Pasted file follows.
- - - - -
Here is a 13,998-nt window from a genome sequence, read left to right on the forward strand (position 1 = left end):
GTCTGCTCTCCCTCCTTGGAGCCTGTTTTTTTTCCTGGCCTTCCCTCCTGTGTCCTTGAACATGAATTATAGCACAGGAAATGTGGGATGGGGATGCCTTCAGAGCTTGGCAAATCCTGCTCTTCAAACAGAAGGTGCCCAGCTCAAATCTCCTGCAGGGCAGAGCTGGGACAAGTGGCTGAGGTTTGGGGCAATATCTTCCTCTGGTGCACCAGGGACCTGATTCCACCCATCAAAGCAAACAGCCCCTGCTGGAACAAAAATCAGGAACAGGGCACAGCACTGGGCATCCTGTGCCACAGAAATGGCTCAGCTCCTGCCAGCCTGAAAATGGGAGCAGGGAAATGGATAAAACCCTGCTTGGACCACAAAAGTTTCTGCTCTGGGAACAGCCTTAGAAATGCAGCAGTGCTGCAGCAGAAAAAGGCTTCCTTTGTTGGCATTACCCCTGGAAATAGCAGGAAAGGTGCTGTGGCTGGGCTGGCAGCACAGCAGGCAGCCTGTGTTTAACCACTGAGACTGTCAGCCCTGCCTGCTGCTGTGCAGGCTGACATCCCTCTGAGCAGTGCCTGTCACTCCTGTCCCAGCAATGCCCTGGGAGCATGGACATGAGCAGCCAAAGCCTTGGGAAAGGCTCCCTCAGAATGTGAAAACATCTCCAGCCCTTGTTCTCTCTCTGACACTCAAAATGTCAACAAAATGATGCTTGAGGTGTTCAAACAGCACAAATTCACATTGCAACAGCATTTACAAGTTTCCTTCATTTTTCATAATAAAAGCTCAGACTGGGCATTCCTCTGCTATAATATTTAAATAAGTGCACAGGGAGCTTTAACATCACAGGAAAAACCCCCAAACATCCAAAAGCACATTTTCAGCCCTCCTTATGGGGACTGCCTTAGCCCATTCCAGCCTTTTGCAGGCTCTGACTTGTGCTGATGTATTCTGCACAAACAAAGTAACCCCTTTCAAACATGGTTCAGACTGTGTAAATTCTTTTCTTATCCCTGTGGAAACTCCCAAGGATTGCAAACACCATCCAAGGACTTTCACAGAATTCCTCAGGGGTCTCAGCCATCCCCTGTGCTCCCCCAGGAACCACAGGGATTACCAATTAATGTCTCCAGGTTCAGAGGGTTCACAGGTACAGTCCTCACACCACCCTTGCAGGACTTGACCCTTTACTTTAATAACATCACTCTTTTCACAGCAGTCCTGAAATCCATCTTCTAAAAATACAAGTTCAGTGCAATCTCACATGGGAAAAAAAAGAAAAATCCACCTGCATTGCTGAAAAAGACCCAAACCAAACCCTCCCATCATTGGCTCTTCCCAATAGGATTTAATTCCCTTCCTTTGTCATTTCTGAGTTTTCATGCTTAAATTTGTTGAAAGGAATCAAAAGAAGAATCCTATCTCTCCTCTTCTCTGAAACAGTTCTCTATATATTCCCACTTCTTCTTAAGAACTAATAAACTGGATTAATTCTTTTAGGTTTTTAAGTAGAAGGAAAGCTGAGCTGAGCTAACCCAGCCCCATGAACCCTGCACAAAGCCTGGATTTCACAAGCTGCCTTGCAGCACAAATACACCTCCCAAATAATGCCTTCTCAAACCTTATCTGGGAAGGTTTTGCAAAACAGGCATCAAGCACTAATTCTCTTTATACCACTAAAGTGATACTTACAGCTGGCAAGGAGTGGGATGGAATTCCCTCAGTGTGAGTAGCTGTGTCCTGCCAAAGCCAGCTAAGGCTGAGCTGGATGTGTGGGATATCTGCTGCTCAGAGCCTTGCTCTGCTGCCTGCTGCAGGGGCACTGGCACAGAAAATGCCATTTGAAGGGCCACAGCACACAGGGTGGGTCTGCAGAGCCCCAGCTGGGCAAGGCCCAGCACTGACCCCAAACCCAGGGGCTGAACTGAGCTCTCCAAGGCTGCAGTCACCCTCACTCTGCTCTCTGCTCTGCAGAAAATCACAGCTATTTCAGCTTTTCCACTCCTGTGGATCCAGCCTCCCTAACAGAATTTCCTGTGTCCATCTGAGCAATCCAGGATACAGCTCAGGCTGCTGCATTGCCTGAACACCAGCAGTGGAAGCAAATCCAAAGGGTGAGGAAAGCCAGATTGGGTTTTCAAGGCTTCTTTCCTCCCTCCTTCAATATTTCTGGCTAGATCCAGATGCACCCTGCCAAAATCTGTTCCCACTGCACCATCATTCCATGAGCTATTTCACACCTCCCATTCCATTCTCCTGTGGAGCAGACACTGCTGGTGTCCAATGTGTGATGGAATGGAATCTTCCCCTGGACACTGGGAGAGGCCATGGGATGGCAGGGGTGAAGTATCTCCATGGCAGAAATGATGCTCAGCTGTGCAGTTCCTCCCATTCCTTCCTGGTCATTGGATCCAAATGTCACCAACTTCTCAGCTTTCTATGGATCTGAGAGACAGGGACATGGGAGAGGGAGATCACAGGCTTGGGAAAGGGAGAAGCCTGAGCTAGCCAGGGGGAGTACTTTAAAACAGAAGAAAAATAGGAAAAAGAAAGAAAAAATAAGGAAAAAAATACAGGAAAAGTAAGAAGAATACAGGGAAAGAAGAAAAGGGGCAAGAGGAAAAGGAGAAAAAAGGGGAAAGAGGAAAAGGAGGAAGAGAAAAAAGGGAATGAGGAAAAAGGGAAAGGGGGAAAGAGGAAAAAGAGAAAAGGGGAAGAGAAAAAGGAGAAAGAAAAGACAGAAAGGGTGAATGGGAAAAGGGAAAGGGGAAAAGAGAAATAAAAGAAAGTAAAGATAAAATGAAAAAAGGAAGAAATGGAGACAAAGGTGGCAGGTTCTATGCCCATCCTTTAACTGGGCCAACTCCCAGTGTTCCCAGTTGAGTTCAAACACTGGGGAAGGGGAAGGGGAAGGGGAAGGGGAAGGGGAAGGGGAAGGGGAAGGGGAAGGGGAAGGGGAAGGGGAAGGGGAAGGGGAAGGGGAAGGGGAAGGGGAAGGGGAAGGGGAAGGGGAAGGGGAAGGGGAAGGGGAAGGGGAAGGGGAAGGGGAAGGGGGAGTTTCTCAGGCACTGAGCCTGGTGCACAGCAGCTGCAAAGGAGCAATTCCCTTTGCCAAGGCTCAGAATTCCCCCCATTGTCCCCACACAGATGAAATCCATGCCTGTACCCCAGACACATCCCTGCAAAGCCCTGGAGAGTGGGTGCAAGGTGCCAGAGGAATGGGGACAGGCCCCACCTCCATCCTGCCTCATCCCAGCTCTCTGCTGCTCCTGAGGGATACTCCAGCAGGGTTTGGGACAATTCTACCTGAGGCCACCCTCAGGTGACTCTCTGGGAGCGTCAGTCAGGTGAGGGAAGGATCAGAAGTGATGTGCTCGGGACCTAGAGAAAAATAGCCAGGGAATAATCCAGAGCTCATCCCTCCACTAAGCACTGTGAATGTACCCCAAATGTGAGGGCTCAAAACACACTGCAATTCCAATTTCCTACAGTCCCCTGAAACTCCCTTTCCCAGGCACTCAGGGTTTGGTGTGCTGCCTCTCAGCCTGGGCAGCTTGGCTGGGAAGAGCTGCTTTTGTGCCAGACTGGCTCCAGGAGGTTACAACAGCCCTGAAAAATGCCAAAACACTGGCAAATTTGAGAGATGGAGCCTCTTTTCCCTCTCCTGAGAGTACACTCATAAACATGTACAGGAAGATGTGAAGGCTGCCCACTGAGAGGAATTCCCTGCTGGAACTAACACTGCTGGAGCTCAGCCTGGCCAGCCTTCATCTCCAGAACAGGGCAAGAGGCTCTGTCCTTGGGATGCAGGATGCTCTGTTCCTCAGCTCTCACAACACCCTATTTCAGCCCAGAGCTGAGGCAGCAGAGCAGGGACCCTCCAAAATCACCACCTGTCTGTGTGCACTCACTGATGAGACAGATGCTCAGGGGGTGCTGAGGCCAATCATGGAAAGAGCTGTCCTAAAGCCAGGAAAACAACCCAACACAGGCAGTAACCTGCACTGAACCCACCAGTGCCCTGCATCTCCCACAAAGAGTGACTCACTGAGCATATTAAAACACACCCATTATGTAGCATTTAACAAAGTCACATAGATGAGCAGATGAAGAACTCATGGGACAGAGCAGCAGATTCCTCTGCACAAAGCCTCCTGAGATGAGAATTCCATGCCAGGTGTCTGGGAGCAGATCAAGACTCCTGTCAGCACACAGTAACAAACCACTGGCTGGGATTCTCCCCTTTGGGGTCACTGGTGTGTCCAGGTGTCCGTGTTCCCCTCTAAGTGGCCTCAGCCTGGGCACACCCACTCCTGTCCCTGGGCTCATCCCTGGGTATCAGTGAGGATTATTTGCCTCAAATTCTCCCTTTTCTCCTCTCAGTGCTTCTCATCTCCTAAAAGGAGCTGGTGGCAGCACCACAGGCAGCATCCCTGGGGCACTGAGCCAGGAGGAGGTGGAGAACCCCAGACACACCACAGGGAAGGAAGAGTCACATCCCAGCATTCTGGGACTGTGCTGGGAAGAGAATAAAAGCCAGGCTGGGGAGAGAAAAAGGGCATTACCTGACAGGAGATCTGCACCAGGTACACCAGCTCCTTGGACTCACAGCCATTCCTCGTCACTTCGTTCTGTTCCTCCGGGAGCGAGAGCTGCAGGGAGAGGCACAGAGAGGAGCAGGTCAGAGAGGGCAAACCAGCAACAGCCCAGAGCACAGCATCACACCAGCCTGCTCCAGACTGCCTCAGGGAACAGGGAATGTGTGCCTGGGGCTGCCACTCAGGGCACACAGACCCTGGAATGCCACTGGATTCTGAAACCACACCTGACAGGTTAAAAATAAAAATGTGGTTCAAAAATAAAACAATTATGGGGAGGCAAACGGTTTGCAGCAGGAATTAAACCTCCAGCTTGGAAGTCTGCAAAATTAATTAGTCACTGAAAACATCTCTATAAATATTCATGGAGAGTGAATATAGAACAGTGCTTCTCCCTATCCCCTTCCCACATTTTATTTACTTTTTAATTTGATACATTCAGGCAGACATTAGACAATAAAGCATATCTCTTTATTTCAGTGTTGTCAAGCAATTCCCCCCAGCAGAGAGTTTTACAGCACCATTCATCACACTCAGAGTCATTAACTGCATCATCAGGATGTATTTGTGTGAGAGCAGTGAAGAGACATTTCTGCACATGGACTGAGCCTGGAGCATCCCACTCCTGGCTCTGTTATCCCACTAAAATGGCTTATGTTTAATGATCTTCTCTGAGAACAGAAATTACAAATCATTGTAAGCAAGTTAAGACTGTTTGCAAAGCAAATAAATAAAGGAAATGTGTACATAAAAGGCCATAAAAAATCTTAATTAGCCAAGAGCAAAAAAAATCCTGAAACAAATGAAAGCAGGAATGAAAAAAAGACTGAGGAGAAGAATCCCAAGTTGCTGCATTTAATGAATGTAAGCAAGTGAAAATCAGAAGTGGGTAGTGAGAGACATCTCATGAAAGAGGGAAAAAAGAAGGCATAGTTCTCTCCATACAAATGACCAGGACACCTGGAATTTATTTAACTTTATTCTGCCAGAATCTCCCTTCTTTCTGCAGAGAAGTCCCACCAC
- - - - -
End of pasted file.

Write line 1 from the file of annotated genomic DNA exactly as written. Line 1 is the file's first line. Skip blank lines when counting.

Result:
Here is a 13,998-nt window from a genome sequence, read left to right on the forward strand (position 1 = left end):